- How turbulence, and meandering characteristics of turbulent jets influence the morphological features and the planar configuration of river deltas?
-Which are the environmental factors mostly responsible for the generation of stable or unstable
meandering jets?

To answer these questions we will execute a combination of numerical tests using Navier-Stokes solvers commonly used in ocean and earth science. Analysis in relation to these first research questions will help to identify: i) the main morphologies arising from different jet meandering and turbulence features; ii) the main external factors regulating turbulence generation; iii) limitations connected to the use of standard Navier Stokes solvers. After concluding this first part of the analysis, the same numerical tests will be executed using LBM solvers and a comparison between the two methodologies will be made having in mind a third research question, i.e.:
- Can LBM methods be used to realistically model the hydrodynamic of coastal environments?
- Can the use of LBM improve the computational efficiency of hydrodynamic models? To answer this question we will use riverine deltas as test cases and compare the computational efficiency of LBM and Navier-Stokes solvers. The suitability of the different tools for the modelling of coastal settings will be then evaluated.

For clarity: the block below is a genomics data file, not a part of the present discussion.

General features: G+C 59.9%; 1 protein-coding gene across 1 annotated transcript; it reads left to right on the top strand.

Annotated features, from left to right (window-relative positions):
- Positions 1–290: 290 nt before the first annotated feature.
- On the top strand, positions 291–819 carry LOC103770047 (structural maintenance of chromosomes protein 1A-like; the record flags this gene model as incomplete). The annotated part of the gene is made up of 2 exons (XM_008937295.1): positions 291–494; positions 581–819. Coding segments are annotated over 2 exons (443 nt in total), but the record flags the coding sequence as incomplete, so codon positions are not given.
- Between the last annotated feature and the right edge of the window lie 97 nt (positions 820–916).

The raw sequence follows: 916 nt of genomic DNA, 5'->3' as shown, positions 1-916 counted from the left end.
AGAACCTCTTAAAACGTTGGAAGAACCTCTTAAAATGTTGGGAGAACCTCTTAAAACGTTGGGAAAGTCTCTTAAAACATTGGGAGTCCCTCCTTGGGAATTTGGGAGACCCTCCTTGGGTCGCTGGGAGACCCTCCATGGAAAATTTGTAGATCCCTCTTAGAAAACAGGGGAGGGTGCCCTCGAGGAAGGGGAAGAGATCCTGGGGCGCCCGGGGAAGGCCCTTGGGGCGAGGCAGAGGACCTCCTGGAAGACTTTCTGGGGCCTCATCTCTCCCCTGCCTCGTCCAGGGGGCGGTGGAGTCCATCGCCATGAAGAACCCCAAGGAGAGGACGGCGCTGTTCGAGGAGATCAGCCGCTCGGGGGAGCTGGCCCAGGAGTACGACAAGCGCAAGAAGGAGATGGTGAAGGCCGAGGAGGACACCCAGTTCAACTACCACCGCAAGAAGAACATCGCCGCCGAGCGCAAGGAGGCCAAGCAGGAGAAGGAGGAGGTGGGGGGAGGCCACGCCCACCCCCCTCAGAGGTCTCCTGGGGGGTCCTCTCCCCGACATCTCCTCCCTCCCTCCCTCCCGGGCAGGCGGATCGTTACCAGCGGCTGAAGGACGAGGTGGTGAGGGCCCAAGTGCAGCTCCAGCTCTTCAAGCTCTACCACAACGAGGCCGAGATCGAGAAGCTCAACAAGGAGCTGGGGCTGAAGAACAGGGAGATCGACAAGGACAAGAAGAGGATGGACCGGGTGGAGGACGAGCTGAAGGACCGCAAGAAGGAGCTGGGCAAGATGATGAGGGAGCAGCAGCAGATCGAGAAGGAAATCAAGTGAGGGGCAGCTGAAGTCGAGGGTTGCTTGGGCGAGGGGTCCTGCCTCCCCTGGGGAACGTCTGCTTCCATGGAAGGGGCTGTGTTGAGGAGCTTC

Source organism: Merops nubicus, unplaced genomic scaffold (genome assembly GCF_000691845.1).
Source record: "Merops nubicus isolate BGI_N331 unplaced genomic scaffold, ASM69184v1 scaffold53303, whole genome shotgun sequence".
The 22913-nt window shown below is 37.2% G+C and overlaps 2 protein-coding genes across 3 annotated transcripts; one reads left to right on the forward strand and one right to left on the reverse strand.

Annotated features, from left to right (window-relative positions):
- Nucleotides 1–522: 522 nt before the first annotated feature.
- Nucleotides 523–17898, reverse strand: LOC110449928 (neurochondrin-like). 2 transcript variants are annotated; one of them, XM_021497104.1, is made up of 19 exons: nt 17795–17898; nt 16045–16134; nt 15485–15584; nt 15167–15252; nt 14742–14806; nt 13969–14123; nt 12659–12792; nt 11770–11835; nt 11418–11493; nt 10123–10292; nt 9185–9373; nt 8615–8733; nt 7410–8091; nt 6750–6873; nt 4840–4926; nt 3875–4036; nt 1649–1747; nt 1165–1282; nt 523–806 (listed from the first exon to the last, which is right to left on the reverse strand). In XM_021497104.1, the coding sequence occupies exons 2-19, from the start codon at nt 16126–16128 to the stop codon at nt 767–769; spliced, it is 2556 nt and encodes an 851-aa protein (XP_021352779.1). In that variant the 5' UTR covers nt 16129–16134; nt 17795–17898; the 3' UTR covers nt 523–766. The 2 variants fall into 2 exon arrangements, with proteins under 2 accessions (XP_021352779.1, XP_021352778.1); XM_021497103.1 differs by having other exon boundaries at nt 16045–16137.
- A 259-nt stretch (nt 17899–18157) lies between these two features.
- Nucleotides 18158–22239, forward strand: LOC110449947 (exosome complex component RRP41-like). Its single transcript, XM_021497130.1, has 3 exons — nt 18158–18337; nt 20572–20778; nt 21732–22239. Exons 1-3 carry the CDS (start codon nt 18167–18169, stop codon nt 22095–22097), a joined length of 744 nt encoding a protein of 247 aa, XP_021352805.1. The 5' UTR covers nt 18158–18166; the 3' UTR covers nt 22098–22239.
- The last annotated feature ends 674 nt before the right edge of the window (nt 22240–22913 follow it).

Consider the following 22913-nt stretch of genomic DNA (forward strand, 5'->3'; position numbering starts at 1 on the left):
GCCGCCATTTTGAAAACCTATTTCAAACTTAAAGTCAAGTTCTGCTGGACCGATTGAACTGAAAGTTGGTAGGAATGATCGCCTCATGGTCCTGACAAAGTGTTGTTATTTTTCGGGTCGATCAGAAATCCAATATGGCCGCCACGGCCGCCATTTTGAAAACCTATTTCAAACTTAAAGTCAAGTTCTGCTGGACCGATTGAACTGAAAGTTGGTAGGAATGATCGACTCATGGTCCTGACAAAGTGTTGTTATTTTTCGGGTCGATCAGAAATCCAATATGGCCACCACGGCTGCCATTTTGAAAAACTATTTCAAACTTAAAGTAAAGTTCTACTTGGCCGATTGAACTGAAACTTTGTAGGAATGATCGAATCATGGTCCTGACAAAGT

Work plan
- Formulation of key questions based on literature review, and available data.
- Familiarization with the numerical models.
- Execution of numerical experiments aimed at exploring the specified research questions.
- Evaluation of models performance and predictions
- Data analysis, and results interpretation: Results will be critically analysed and discussed to provide useful indicators and parametrizations aimed at identifying the role of climate change and different external forcing on soil salinization and salt intrusion.
- Results dissemination at international conferences, workshops, as well as publications of scientific papers and a final report

References

Leonardi, N., Canestrelli, A., Sun, T. and Fagherazzi, S., 2013. Effect of tides on mouth bar morphology and hydrodynamics. Journal of Geophysical Research: Oceans, 118(9), pp.4169-4183.

Leonardi, N., Sun, T. and Fagherazzi, S., 2014. Modeling tidal bedding in distributary-mouth bars. Journal of Sedimentary Research, 84(6), pp.499-512.

Leonardi, N., Ganju, N.K. and Fagherazzi, S., 2016. A linear relationship between wave power and erosion determines salt-marsh resilience to violent storms and hurricanes. Proceedings of the National Academy of Sciences, 113(1), pp.64-68.

Lin, L.S., Chen, Y.C. and Lin, C.A., 2011. Multi relaxation time lattice Boltzmann simulations of deep lid driven cavity flows at different aspect ratios. Computers & Fluids, 45(1), pp.233-240.

Mariotti, G., F. Falcini, N. Geleynse, M. Guala, T. Sun, and S. Fagherazzi (2013), Sediment eddy diffusivity in meandering turbulent jets: Implications for depositional patterns at river mouths,J. Geophys. Res.,118, 1908–1920, doi:10.1002/jgrf.20134

Fagherazzi, S., Edmonds, D.A., Nardin, W., Leonardi, N., Canestrelli, A., Falcini, F., Jerolmack, D.J., Mariotti, G., Rowland, J.C. and Slingerland, R.L., 2015. Dynamics of river mouth deposits. Reviews of Geophysics, 53(3), pp.642-672.

Rowland, Joel C., Mark T. Stacey, and William E. Dietrich. "Turbulent characteristics of a shallow wallbounded plane jet: experimental implications for river mouth hydrodynamics." Journal of Fluid Mechanics 627 (2009): 423-449.